Living A Sheltered Life
Even though my featured photo is cropping to look like “600,” thus far I have now hiked 1600 miles of the Appalachian Trail. However, this post has little to say about that except the topic is born out of the many nights of communal living—specifically staying at backcountry shelters.
There are more than 250 shelters available to hikers, on average every eight or so miles, along the entire Appalachian Trail. The size and style are as varied as the terrain. Typically three-sided, shelters can be as small as a four-person chinked log lean-to—including one within earshot of an Interstate Highway—to large masonry stonework built by the CCC with room for fourteen. They may be architectural timber frame masterpieces or utilitarian cinder block structures. Some are historic, others new. One shelter in Tennessee is a repurposed barn and another in Virginia is a geodesic dome. In Pennsylvania, competitive caretakers have added flower boxes, swings and whimsical signage. A few shelters offer cold water showers and a few others are close enough to a road that pizza can be delivered. Most shelters, but not all, are located near a water source. Most, but not all—particularly in Tennessee—include a privy. Cables, poles and/or metal boxes are often provided to help safeguard your food. Some shelters have cooking areas, others have picnic tables but all have decks where hikers roll out their sleeping bags claiming their bit of space for the night.
It’s a place where one can claim to sleep with different women and men. Nightly.
Shelter life means mostly accepting that personal privacy is optional. You either learn to live in the same clothes or figure out a way to change out of them as discreetly as possible in an open room with other people milling about.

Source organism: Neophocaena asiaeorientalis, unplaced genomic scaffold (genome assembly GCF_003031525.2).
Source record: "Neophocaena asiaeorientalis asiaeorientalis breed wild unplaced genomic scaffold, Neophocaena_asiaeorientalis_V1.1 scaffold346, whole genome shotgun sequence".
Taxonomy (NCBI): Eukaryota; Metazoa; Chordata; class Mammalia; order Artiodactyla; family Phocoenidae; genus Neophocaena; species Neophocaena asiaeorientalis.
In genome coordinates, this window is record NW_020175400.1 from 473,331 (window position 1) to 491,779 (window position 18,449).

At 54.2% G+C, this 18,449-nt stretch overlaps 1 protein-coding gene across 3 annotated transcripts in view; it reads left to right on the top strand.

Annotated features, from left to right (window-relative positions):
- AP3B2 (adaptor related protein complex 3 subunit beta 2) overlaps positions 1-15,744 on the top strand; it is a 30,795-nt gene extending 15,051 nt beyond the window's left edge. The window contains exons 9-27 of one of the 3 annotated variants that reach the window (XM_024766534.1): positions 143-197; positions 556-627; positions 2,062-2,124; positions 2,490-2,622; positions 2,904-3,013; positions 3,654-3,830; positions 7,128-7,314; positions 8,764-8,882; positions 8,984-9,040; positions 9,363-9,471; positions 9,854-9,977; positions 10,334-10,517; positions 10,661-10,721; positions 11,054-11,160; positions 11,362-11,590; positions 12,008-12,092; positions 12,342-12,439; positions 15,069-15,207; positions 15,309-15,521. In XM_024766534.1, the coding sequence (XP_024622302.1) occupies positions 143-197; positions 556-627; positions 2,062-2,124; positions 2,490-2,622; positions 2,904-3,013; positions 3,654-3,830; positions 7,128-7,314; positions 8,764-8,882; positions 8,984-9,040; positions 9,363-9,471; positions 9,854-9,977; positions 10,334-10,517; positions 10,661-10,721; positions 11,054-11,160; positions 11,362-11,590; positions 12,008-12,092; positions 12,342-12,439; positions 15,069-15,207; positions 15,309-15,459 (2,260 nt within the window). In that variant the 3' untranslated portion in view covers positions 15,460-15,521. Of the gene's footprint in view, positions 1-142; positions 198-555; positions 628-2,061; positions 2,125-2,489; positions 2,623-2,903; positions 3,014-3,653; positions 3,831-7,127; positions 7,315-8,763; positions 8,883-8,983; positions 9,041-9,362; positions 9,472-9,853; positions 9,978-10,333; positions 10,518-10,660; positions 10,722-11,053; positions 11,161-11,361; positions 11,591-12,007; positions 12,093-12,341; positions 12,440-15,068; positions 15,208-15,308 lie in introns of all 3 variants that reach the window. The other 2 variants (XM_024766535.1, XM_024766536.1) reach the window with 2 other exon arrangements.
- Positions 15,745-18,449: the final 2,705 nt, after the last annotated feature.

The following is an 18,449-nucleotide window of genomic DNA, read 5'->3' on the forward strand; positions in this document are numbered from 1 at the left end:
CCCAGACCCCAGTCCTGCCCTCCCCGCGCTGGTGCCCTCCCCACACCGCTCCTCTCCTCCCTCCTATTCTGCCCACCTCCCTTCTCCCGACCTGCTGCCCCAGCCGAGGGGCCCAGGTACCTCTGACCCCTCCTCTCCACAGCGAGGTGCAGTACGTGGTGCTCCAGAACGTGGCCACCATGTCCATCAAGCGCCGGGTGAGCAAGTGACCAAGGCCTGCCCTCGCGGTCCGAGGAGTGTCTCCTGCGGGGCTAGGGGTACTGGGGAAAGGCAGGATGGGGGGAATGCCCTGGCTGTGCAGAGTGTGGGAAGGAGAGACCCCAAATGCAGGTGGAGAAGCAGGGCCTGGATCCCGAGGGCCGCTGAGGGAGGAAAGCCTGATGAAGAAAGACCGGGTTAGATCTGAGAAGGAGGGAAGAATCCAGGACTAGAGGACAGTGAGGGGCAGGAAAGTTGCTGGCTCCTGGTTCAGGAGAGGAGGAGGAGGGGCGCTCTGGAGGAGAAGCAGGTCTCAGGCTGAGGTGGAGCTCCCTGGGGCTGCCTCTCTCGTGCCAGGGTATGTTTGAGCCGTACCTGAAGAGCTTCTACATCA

Space is available on a first-come, first-served basis. You are not supposed to save space for your slower hiking buddies and it is considered poor form to set up your tent or hammock in a shelter, use up extra space for a dog, talk on the phone or smoke in one (at least without first asking). Basically you are sharing one large bedroom/living room with a bunch of strangers most of whom smell like old gym socks, snore like a freight train and/or assume that fresh air dilutes gaseous omissions. Oh, and there tends to be resident mice.
Natural human functions.
Prior to starting my own company, I worked as an art director in an advertising agency that occupied the first floor of a two-story office building. A real estate office was located on the second floor. Each day we noticed that one of the women from upstairs would come downstairs to use our bathroom. We dubbed her “The Poop Lady,” because she apparently didn’t want any of her co-workers know what she was up to. This was before the invention of “Poopouri” for the uber self-conscious.
At shelters, it’s no secret what we are up to when we pull out the ziplock bag of toilet paper. It’s even less a secret when we are using a composting toilet. Composting, or mouldering privies, consist of an open air, screened-in deposit area over which a structure has been built to house the throne. Sometimes the “room” is completely enclosed. Other times, it just has some privacy walls, but your feet can clearly be seen beneath the “wall.” And guess what? Unlike The Poop Lady, nobody cares. Because, you know, just like the children’s book teaches us “Everybody Poops.”